Special Features C+
DVD Geek Factor 4 (out of 10)
I'm not a big fan of Rob Schneider movies. He's made me laugh during some of his Adam Sandler film cameos ("You can do it!"), but his starring vehicles have been flat and often tasteless. I have nothing but hatred for the Deuce Bigalow movies.
Therefore, I'm surprised that I don't hate his directorial debut, Big Stan. It was finished two years ago, but nobody was willing to give it a domestic release, so it comes straight to DVD. It's easy to see why the big studios were afraid.
Schneider plays Stan, a real-estate con artist who is arrested for fraud and sentenced to prison. His lawyer buys him six months until incarceration, so Stan gets himself a trainer (David Carradine) and sets out to become such a badass that nobody can rape him in prison.
That's right, folks: Big Stan is a movie devoted to the premise of man-on-man rape-avoidance. Seriously, how do you put that on a movie poster? Perhaps you utilize a big picture of Schneider's mug, with the caption, "Please Don't Rape Me!"
All things considered, I was surprised at how much I laughed during the first half. No, I wasn't on the floor grabbing my tummy in pain, but I did let out some significant laughs here and there. It's a pretty gutsy comedy at times, and this offers one of the more sublime performances that Schneider has given. He doesn't mug or overplay anything all that much. He's just a guy who doesn't want to get raped.
I still can't recommend it (the film goes downhill after the midpoint), but me giving a C+ to a Schneider movie is a relative rave.
Special Features: Schneider does an audio commentary, and there are a couple of lackluster featurettes.
Watchmen: Tales of the Black Freighter and Under the Hood
Special Features B
DVD Geek Factor 6.5 (out of 10)
Watchmen director Zack Snyder wanted to give fans of the graphic novel a well-rounded experience. Knowing that diehards would miss two key stories in the novel that are absent from the film, he sanctioned this side project.
Black Freighter is the animated story of a shipwreck survivor who straps the dead bodies of his comrades to a raft and tries to sail home to save his town from ghoulish pirates. The premise stems from the idea that in the Watchmen universe, where superheroes exist, kids resort to reading pirate comic books. The adaptation features some impressive animation.
Under the Hood is the name of the fake autobiography of Hollis Mason, the first Nite Owl. Excerpts of it are shown in the Watchmen graphic novel, and the short film for the DVD is depicted as a 60 Minutes-type of segment with the likes of Mason and Sally Jupiter (Stephen McHattie and Carla Gugino reprising their Watchmen roles) sitting down for interviews.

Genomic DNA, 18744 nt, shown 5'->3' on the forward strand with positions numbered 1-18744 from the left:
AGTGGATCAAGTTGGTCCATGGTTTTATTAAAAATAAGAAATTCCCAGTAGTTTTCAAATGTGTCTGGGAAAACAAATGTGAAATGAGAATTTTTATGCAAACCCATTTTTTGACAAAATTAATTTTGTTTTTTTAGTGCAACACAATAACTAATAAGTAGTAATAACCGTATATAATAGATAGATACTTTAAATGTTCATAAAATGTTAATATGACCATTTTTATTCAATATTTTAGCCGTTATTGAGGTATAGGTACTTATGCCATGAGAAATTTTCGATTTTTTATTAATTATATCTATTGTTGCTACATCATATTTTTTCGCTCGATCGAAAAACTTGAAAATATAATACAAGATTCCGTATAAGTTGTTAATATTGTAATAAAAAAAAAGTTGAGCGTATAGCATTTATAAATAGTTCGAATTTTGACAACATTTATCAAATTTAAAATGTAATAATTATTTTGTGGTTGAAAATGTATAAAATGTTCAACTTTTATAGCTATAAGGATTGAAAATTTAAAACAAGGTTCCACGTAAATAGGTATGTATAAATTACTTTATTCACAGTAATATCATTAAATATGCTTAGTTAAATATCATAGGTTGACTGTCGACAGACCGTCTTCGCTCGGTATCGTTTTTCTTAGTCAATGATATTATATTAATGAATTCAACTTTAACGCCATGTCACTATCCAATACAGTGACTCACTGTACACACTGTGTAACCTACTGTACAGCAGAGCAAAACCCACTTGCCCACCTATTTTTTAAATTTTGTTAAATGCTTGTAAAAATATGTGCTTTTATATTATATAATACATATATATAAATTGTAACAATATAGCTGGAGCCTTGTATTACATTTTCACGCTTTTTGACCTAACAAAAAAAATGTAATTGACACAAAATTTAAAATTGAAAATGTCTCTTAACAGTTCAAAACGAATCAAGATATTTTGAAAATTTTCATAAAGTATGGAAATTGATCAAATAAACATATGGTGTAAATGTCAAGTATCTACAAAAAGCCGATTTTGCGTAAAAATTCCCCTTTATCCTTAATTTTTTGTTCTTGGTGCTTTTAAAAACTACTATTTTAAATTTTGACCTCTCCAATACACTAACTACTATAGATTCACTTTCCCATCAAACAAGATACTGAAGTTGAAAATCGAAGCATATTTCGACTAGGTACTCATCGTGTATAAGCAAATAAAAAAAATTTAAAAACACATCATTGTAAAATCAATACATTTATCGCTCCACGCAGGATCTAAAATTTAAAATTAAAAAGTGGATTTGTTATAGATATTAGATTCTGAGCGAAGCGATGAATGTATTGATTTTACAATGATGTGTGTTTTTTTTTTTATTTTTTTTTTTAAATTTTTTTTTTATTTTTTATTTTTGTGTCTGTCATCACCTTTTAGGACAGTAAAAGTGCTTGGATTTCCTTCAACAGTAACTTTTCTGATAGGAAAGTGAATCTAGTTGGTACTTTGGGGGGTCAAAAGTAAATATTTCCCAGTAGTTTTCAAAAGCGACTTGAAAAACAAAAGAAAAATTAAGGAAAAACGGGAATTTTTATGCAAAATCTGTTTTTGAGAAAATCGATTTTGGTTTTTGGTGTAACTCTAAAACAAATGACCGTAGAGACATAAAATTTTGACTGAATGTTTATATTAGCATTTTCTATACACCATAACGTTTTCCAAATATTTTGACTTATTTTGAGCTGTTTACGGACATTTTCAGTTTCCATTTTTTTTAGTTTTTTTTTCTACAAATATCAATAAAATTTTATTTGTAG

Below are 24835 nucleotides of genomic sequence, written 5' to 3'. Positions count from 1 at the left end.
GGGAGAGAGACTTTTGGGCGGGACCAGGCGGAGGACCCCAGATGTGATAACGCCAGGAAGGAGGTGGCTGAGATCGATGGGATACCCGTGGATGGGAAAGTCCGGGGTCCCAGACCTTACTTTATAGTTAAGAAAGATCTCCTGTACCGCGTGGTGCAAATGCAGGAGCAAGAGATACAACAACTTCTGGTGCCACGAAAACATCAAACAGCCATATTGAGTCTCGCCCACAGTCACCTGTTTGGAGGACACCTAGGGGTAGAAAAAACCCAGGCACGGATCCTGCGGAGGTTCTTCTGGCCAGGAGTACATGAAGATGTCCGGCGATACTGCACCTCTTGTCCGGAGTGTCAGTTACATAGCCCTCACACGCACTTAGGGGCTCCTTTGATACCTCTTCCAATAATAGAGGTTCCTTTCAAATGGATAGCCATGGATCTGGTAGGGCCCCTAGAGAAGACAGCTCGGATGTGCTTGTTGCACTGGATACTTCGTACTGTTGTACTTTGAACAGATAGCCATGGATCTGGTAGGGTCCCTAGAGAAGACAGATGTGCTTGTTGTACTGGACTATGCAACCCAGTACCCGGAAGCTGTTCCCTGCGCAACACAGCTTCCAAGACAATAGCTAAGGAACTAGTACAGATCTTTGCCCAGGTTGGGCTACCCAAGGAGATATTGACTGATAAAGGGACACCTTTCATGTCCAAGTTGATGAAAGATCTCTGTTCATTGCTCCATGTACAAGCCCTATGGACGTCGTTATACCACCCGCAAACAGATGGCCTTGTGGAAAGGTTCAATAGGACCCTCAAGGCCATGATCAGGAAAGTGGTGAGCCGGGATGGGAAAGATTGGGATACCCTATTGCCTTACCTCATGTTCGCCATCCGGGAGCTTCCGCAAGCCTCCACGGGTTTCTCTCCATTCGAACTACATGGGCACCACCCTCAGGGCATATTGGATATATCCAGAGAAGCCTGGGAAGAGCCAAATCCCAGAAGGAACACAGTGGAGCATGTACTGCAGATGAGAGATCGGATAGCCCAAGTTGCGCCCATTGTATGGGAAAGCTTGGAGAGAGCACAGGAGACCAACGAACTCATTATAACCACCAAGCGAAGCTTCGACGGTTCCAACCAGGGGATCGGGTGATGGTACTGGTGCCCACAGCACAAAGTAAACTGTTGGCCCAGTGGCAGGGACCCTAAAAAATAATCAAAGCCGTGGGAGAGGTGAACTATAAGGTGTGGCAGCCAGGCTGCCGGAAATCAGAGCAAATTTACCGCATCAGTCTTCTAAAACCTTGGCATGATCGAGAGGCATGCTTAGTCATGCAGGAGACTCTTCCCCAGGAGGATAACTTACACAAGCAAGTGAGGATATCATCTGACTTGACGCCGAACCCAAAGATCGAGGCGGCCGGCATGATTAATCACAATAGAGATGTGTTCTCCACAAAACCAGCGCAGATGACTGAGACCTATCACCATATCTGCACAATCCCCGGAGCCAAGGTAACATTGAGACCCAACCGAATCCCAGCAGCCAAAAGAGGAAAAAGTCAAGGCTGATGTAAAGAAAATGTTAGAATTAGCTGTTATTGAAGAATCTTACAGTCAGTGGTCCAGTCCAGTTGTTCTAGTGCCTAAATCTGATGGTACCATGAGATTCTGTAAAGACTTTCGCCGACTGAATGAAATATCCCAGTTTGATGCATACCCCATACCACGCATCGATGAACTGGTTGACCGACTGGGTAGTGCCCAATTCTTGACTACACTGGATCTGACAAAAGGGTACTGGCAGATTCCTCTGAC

Special Features: A behind-the-scenes documentary and a look at the upcoming Green Lantern animated movie.
Never Say Never Again (Blu-Ray)
20th Century Fox
Special Features B-
DVD Geek Factor 5 (out of 10)
One of the oddest films to come out of the James Bond franchise, this one brought back Sean Connery to play the role one last time in a sort of half-baked remake of Thunderball. Roger Moore actually appeared in another Bond film, Octopussy, just a few months before this movie was released. (The Moore film did better at the box office.)
Kim Basinger shows up as a Bond girl, and the film was directed by Irvin Kershner (who directed The Empire Strikes Back). This was based on the original script for Thunderball, which differed a bit from the eventual movie (which Connery also starred in). It's not the best of Bond, for sure, but it does contain an impressive sequence involving real tiger sharks. It's worth noting that Connery broke his wrist training with martial-arts consultant Steven Seagal.
Special Features: Kershner's commentary gets a little irritating in places, but his excitement is infectious, for the most part. You also get some featurettes about Connery's return and the women of the film.
Bolt (Blu-Ray and Digital Copy)
Special Features B+
DVD Geek Factor 7 (out of 10)
Nominated for the Best Animated Feature Film Oscar, this tale of a TV-star dog unaware that his superpowers are not real is awfully cute. John Travolta is perfect as the voice of Bolt, who escapes from his show-set trailer and finds himself in a real adventure. Miley Cyrus voices Penny, his co-star and real-life owner, and the two do a good job bringing the characters to life. Their duet over the closing credits is charming.
Special Features: Regrettably, the film is not presented in 3-D, even though it was in theaters. Still, there's plenty of behind-the-scenes stuff, and the Blu-Ray package contains both a usual DVD and a digital copy.